Moving past our assumptions

by Chris Devers via Flickr.

If you could improve one thing in discussions between people with differing views, what would it be? I would encourage people (myself included!) to stop making assumptions about each other. The thoughts here have been swirling in my mind for years, and it’s finally time to try to collect my ideas. I’m inspired to action after the recent Public Interfaces of Life Sciences event at the National Academy of Sciences, When Science and Citizens Connect: Public Engagement on Genetically Modified Organisms. The sessions helped me to somewhat solidify my thoughts, and if you were present or if you watched online

Feeling Detached from Food Production? Blame Jethro Tull

Jethro_Tull_(agriculturist)

Many consumers today feel out of touch with how their food is produced and are disturbed by a lot of what they hear about it through their social networks or other sources of information. If it is necessary to assign fault for this phenomenon, I think we could blame Jethro Tull. Jethro Tull!? Ian Anderson and Martin Barre of the more modern Jethro Tull No, I don’t mean the 70s rock band led by flautist Ian Anderson and guitarist Martin Barre, I mean the early 18th century agronomist and inventor named Jethro Tull  (the two Jethros did; however, have similar hair styles).

Journal club

Exciting news came across my Twitter feed today: PubMed Commons is launching a journal club feature. What’s a journal club? As described by the PubMed Commons Team: Around the world, the journal club is a cornerstone engagement with the scholarly literature. Whether in face-to-face meetings or on social media platforms, researchers, physicians, and trainees gather to debate and converse about publications. Participants share their views on methods and interpretations of results. They discuss how publications fit into a broader context or might inform their own research or practice. In short, the journal club can represent a major intellectual investment –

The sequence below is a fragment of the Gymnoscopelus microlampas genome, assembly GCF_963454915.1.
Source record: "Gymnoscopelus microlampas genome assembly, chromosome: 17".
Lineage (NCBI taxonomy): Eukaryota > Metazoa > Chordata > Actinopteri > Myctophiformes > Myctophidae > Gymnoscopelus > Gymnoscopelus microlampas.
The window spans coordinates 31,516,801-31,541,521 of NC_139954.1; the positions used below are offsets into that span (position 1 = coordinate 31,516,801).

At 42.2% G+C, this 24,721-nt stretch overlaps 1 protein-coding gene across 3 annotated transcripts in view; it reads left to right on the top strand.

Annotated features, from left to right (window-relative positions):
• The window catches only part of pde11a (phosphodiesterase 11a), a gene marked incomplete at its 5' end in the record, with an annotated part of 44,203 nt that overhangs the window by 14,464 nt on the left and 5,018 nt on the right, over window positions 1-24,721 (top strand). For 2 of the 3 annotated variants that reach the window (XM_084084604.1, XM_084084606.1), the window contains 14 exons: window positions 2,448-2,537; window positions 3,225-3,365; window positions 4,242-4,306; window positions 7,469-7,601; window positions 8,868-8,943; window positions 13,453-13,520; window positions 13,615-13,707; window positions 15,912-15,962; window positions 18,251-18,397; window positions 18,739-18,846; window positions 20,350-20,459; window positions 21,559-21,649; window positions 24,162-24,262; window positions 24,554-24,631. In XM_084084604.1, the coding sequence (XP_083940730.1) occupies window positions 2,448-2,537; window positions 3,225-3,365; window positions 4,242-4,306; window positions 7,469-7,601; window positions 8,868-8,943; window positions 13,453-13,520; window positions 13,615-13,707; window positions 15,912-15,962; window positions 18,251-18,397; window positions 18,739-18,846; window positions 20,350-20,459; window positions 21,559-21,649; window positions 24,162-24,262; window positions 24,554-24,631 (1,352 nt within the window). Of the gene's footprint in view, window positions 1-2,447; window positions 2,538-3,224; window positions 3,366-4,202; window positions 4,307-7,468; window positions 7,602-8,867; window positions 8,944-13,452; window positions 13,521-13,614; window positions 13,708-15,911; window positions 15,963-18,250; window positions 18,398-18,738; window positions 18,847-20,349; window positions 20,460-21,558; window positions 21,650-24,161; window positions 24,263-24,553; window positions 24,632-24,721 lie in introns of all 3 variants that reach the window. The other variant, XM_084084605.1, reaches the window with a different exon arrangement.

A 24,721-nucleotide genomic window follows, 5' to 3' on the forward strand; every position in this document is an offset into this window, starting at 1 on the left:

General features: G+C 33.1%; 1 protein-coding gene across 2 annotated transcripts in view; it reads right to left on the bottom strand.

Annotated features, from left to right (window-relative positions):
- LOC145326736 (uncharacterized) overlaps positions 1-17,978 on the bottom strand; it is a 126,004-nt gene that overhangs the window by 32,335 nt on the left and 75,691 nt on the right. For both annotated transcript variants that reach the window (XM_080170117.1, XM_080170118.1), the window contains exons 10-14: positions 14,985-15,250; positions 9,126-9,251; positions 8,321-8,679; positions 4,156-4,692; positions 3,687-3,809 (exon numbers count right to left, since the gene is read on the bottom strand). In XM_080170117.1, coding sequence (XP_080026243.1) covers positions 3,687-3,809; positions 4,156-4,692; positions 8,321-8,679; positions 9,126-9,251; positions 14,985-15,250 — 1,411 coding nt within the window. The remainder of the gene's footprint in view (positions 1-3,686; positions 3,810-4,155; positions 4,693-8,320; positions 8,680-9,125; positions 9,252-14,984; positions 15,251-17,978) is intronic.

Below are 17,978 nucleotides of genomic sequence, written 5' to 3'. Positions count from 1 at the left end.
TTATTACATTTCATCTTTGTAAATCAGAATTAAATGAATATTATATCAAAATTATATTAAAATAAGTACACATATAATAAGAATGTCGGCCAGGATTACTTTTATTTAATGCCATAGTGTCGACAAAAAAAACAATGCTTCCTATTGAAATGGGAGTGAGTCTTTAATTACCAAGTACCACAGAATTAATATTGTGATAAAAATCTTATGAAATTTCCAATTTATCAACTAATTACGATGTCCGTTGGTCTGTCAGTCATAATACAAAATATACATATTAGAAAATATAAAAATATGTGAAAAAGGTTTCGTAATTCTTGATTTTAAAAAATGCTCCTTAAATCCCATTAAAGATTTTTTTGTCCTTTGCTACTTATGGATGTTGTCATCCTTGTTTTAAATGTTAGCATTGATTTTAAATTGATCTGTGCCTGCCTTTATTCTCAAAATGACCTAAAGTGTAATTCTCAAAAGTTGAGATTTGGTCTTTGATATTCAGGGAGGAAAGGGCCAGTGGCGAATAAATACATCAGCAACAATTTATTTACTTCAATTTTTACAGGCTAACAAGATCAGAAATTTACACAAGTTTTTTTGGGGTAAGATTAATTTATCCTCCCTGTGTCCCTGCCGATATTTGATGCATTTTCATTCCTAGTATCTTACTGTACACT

“The GMO Deception” is, in fact, deceptive

A stale, misleading, text worth only about 2 pounds of recycled paper.

Recycling can be a very good practice. Re-using components of electronics, waste paper, and food scraps that would otherwise head to the waste stream can be a great idea. However, sometimes re-use doesn’t bring any value. Recycling bad claims and ideas about GMOs helps no one. Unfortunately, The GMO Deception is a prime example of worthless recycling. A stale and misleading text worth only about 2 pounds of recycled paper. I found out about this text from Marion Nestle’s blog. She promoted this book in a post and by blurbing for it: This week’s reading: The GMO Deception. It didn’t

Thomas Lang makes music for Frank N. Foode™

thomaslang-900

As you know, we’re working on the music for our educational video series, Cooking with Frank N. Foode™, and we are seeking donations to help fund this important part of our new outreach project. Next, I want to introduce you to Thomas Lang, who composed the music for this series. We knew it would be a challenge to create music that fits the topics we would talk about on the show, and bring out both the science and the character of Frank N. Foode™. We were fortunate to not have to look very far to find Tom. Several years ago,